Rare Sun Record Sells on eBay For $10, 323

Record collectors are always searching in thrift stores, attics, garages, and yard sales for rare gems that may be far more valuable than the sellers know. Some buy boxes of records at estate sales. Collectors often buy records from the families of deceased record collectors. The sellers usually don’t care much about what they are selling. They see it as ridding themselves of useless clutter or worthless junk.

In 2009, according to Tad Vezner, a reporter for the Twin Cities Press in St. Paul, Minnesota, where we found the story of a collector’s ecstatic find, sometimes their pursuit of rare records and music memorabilia pays off. He bought a rare Sun Records 45—it was Sun’s ninth release—for 25 cents that he put up for auction on eBay with a winning bid of $10, 323.

Tim Schloe, a St. Paul record collector says it doesn’t happen often but the search for rare vinyl is on. He bought a large collection in 1997 from the brother of a Texas collector who had recently died. It included a 45-rpm recording by black blues musician D.A. Hunt. The 45 had been released on Sam Philips’s legendary Sun Records label in 1953—before Elvis Presley, Johnny Cash, Jerry Lee Lewis, Carl Perkins, and Roy Orbison began recording for Sun.

The A Side was a song called ““Greyhound Blues” and the B-Side was “Lonesome Old Jail.” Vezner said the record” didn’t seem like much at first.” It had been originally released as a 78-rpm record, not long before 45s completely overtook the singles market. In those days, 45s were often pressed in small editions and sent to radio station DJs in the hope that they would be played on the air and catch on. This helped make the Sun 45s extremely rare—if a market for them could be found. Rock and pop music memorabilia has since become a part of the growing market for music of historical interest.

Purchased as part of a large collection from the brother of a deceased Texas collector in 1997, the 45-rpm recording of bluesman D.A. Hunt’s first and perhaps only recording of “Greyhound Blues” (with “Lonesome Old Jail” on the flip side — didn’t seem like much at first.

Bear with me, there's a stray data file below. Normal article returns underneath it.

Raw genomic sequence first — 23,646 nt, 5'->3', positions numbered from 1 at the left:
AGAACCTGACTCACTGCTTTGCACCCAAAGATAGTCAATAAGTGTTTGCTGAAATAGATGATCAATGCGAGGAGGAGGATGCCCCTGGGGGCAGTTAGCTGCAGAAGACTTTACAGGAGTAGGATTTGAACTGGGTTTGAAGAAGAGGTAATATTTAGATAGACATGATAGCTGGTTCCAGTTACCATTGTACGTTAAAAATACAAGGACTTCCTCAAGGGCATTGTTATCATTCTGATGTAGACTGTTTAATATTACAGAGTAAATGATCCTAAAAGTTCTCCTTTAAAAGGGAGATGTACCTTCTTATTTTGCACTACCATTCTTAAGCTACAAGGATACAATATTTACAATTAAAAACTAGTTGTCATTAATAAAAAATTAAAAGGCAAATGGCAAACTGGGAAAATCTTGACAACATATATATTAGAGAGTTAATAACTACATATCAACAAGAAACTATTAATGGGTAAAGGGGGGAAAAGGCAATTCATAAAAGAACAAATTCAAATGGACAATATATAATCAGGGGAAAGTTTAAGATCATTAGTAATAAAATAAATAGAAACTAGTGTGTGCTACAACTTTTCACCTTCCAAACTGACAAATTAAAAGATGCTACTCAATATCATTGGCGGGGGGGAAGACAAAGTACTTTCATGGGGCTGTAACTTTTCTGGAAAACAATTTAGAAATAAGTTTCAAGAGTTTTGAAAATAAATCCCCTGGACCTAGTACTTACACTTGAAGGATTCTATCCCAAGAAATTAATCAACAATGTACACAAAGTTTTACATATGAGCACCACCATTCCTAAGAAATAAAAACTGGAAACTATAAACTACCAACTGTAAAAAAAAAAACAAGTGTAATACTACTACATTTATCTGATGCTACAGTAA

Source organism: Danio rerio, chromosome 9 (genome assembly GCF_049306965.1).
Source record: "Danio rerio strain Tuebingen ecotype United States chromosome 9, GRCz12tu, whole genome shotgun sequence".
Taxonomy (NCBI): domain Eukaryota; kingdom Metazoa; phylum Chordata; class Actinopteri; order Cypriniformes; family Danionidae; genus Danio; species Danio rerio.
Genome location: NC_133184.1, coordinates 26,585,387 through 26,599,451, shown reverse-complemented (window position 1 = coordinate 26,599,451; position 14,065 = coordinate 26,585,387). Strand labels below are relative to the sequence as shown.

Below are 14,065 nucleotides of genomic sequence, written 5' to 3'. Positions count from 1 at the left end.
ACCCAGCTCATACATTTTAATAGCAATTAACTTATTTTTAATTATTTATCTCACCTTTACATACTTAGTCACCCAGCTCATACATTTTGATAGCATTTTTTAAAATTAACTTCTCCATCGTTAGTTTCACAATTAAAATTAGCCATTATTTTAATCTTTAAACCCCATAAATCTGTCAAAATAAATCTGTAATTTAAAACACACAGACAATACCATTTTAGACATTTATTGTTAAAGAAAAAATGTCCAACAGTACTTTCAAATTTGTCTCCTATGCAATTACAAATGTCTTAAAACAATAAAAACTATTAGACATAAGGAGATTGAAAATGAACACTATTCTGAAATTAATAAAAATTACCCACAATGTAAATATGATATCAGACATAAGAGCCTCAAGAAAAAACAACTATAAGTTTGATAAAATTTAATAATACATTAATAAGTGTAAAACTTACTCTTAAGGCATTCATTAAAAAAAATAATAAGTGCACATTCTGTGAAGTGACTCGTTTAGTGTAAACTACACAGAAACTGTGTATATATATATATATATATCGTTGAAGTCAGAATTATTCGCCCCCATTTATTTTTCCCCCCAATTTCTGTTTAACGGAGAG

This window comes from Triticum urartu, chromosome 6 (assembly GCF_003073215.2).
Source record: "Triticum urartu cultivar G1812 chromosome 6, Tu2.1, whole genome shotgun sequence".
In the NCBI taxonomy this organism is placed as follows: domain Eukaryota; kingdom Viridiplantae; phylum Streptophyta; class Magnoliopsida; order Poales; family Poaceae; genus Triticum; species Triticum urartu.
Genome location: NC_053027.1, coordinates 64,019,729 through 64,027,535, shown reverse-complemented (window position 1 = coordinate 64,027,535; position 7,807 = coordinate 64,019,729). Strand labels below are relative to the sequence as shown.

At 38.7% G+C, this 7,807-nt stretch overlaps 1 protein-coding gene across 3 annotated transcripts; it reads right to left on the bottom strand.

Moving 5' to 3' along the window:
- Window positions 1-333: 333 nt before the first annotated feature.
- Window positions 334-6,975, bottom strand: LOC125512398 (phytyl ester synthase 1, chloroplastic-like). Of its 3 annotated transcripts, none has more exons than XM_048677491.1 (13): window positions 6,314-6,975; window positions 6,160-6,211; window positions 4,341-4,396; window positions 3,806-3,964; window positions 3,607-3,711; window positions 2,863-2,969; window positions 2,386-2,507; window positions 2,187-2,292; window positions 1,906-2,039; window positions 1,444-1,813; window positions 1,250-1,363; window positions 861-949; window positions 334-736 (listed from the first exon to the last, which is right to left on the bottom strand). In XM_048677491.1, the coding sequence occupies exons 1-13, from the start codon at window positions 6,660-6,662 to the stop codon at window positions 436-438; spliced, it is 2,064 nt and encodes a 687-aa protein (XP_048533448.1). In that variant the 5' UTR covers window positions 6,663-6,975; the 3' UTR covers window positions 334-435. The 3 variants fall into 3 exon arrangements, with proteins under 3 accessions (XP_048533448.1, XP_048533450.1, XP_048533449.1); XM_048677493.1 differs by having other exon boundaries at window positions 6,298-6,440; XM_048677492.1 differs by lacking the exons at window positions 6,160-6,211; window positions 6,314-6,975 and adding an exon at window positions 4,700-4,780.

But Schloe, like the best collectors, did his homework. He researched the recording and found that one of the 78 rpm records had just sold for around $3,700. “It’s his (Hunt’s) only release for Sun and likely the only release he ever did,” Schloe said. “I’ve seen Sun Records before; some of the later releases are collectible but they’re not that valuable.” He was unable to find anyone who had ever heard of the 45-rpm version, according to Vezner.

Sun Records launched in 1952 and helped introduce the musicians who would influence the transition of American popular music from Tin Pan Alley song factories, country music from Nashville and blues from the American south to rock ‘n’ roll in the 1950s.

Schloe’s eBay auction began with an opening bid of $9.99. In a few days, the bids topped $1,000. “Then it went to about $3,000 and stayed, and $5,000 and stayed. It then made the big jump [to $10,323],” said Schloe. “It’s a hobby, first and foremost. I really like the vinyl format. More and more people are starting to collect [vinyl] records, something about that tactile medium. People really enjoy the crackles and pops.”

It was a marvel that the D.A. Hunt 45 sold for over $10,000, particularly since it had pop and scratches and was pretty well used and abused. Prospectors sometimes do strike gold, but it’s the market that determines the price. Schloe knew just how long to hold out until the last moment to get the best price he could. Both amateur and professional collectors love the chase, but the ones who find gems are those who don’t give up easily.

In 2014, Jack White’s Third Man Records released re-issues from Sun Records’ back catalog. They included D.A. Hunt’s 1953 “Lonesome Old Jail” backed with “Greyhound Blues.” The interest in rock and pop memorabilia continues to grow thanks to the rebirth of interest in vinyl LPs and 45s, as well as older shellac recordings on 78s. As a commenter on Vezner’s Pioneer Press story said, “I should have hung on to some of my old 45s.”



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